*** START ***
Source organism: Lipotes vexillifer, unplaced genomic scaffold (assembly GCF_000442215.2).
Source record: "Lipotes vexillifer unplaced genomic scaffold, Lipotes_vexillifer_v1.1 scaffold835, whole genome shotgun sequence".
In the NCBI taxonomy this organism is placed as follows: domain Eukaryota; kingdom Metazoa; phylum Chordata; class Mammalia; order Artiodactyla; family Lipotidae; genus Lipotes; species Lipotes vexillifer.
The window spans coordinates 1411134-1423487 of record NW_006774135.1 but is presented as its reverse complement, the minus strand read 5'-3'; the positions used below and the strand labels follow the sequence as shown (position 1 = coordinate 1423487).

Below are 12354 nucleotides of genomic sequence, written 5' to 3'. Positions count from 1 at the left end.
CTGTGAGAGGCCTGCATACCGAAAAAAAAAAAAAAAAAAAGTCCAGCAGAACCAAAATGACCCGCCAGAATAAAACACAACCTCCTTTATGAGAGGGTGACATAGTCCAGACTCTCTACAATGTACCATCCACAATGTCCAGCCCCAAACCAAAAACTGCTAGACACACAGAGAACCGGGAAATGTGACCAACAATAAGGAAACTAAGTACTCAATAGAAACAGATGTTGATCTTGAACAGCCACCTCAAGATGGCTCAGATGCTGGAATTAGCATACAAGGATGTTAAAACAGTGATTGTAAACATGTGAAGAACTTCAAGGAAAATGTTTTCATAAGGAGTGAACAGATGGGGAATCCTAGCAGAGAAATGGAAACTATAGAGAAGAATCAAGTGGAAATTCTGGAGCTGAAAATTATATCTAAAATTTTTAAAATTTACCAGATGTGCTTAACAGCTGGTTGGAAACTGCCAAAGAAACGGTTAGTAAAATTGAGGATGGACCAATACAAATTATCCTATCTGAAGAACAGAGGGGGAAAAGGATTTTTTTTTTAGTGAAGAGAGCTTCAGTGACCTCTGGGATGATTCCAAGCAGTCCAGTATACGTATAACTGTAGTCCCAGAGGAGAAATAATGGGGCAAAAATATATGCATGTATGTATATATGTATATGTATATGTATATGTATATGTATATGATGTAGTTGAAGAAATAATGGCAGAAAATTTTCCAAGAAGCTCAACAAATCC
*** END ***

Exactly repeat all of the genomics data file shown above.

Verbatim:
Source organism: Lipotes vexillifer, unplaced genomic scaffold (assembly GCF_000442215.2).
Source record: "Lipotes vexillifer unplaced genomic scaffold, Lipotes_vexillifer_v1.1 scaffold835, whole genome shotgun sequence".
In the NCBI taxonomy this organism is placed as follows: domain Eukaryota; kingdom Metazoa; phylum Chordata; class Mammalia; order Artiodactyla; family Lipotidae; genus Lipotes; species Lipotes vexillifer.
The window spans coordinates 1411134-1423487 of record NW_006774135.1 but is presented as its reverse complement, the minus strand read 5'-3'; the positions used below and the strand labels follow the sequence as shown (position 1 = coordinate 1423487).

Below are 12354 nucleotides of genomic sequence, written 5' to 3'. Positions count from 1 at the left end.
CTGTGAGAGGCCTGCATACCGAAAAAAAAAAAAAAAAAAAGTCCAGCAGAACCAAAATGACCCGCCAGAATAAAACACAACCTCCTTTATGAGAGGGTGACATAGTCCAGACTCTCTACAATGTACCATCCACAATGTCCAGCCCCAAACCAAAAACTGCTAGACACACAGAGAACCGGGAAATGTGACCAACAATAAGGAAACTAAGTACTCAATAGAAACAGATGTTGATCTTGAACAGCCACCTCAAGATGGCTCAGATGCTGGAATTAGCATACAAGGATGTTAAAACAGTGATTGTAAACATGTGAAGAACTTCAAGGAAAATGTTTTCATAAGGAGTGAACAGATGGGGAATCCTAGCAGAGAAATGGAAACTATAGAGAAGAATCAAGTGGAAATTCTGGAGCTGAAAATTATATCTAAAATTTTTAAAATTTACCAGATGTGCTTAACAGCTGGTTGGAAACTGCCAAAGAAACGGTTAGTAAAATTGAGGATGGACCAATACAAATTATCCTATCTGAAGAACAGAGGGGGAAAAGGATTTTTTTTTTAGTGAAGAGAGCTTCAGTGACCTCTGGGATGATTCCAAGCAGTCCAGTATACGTATAACTGTAGTCCCAGAGGAGAAATAATGGGGCAAAAATATATGCATGTATGTATATATGTATATGTATATGTATATGTATATGTATATGATGTAGTTGAAGAAATAATGGCAGAAAATTTTCCAAGAAGCTCAACAAATCC